A troubling trend for youth mental health and suicide rates emerges from a new annual report released Feb. 27 by the North Carolina Child Fatality Task Force.

The suicide rate for youths between the ages of 10- and 17-years-old reached the highest in two decades in 2021 in North Carolina, according to the report. There were 62 suicides among young people in this age range, 42% of those being among teens ages 15 to 17.

In 2002, there were 2.1 suicides for the 10-17 age range per 100,000 people, compared to 5.7 per 100,000 in 2021 — nearly triple the amount. In 2015, 16% of N.C. high school students seriously considered attempting suicide in the last 12 months, compared to 22% in 2021.

For the 10-14 age range, suicide was the second leading cause of death — at 17% — behind motor vehicle accidents — at 25%. For ages 15-17, homicide was the leading cause followed by motor vehicle accidents and suicide at third.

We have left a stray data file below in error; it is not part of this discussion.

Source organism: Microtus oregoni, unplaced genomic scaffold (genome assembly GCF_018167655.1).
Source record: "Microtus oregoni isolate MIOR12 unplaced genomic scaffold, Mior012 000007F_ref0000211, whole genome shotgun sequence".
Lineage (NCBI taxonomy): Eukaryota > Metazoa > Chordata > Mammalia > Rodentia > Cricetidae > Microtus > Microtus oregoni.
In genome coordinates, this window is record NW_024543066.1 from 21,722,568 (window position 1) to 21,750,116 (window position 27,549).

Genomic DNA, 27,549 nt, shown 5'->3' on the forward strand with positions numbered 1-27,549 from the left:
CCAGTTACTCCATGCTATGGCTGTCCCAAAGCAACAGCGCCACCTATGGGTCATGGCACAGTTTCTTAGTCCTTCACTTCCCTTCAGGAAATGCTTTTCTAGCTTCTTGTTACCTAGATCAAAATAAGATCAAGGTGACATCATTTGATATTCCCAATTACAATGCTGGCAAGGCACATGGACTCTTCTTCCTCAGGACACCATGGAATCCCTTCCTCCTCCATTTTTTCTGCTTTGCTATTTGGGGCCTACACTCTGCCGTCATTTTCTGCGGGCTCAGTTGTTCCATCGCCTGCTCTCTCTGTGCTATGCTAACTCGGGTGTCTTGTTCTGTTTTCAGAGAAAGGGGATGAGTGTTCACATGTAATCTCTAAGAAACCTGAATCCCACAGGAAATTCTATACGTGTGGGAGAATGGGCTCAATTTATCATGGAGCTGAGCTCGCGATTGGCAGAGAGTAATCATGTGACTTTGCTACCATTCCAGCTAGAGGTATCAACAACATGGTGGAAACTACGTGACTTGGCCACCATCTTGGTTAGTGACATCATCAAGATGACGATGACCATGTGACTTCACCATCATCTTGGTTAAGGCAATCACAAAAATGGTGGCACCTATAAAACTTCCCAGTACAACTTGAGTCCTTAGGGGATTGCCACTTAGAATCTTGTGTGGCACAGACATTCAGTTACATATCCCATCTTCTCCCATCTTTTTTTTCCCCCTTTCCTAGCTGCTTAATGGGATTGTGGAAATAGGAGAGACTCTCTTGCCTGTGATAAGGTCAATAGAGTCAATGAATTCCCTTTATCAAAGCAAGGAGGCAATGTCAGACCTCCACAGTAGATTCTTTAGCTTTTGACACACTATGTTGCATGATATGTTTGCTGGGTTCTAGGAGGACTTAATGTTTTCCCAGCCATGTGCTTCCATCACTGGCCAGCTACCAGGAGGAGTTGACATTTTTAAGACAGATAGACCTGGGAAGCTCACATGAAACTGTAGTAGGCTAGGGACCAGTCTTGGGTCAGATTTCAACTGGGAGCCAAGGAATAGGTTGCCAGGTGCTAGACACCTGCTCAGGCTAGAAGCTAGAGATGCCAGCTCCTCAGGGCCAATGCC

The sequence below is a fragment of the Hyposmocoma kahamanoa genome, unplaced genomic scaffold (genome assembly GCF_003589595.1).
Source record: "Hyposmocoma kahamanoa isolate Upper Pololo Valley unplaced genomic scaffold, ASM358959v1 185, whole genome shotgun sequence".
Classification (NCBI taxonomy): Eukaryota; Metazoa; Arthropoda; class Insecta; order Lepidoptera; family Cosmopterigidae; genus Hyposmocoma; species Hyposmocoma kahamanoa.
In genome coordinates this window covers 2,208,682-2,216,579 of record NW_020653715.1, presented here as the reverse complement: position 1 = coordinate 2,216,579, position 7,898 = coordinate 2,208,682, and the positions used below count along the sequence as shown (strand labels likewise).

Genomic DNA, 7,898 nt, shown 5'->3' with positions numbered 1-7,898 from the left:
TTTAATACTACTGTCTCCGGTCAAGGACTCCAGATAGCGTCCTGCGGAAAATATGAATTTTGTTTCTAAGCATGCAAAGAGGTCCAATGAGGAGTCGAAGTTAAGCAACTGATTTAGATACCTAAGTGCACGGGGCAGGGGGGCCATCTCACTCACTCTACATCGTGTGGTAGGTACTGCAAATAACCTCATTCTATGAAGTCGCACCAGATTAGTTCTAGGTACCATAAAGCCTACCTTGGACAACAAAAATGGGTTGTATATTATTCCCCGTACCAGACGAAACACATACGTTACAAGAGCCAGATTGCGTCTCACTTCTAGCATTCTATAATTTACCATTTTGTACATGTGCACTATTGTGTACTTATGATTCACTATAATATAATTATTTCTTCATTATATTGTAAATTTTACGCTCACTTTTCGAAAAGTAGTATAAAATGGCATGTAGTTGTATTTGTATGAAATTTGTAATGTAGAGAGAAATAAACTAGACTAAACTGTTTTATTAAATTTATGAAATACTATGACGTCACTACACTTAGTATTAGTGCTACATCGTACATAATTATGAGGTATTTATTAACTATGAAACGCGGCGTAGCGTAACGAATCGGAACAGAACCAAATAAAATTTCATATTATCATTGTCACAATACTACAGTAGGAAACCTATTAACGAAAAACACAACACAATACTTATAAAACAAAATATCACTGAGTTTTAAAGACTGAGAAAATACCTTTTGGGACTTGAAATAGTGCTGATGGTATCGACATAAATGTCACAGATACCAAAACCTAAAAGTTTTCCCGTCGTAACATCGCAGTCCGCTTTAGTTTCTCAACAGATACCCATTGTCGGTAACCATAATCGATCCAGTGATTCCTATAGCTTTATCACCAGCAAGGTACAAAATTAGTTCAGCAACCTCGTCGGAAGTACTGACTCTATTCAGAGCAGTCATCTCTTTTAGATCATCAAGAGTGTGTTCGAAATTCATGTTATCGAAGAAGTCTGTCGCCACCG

A jump in self-injury was another alarming trend. In 2021, there were 783 hospitalizations and emergency room visits for self-injury among teens and pre-teens. Alarmingly, there was a 46% increase in self-inflected injury emergency room visits among females ages 10 to 14 between 2020 and 2021.

The N.C. Child Fatality Task Force is a legislative study commission responsible for studying causes of child death and making recommendations to the governor and the General Assembly on solutions.

In December, the 2021 N.C. Youth Risk Behavior Survey revealed similar trends in youth mental health. On a wide range of metrics, young people reported feeling worse off than their counterparts a decade ago.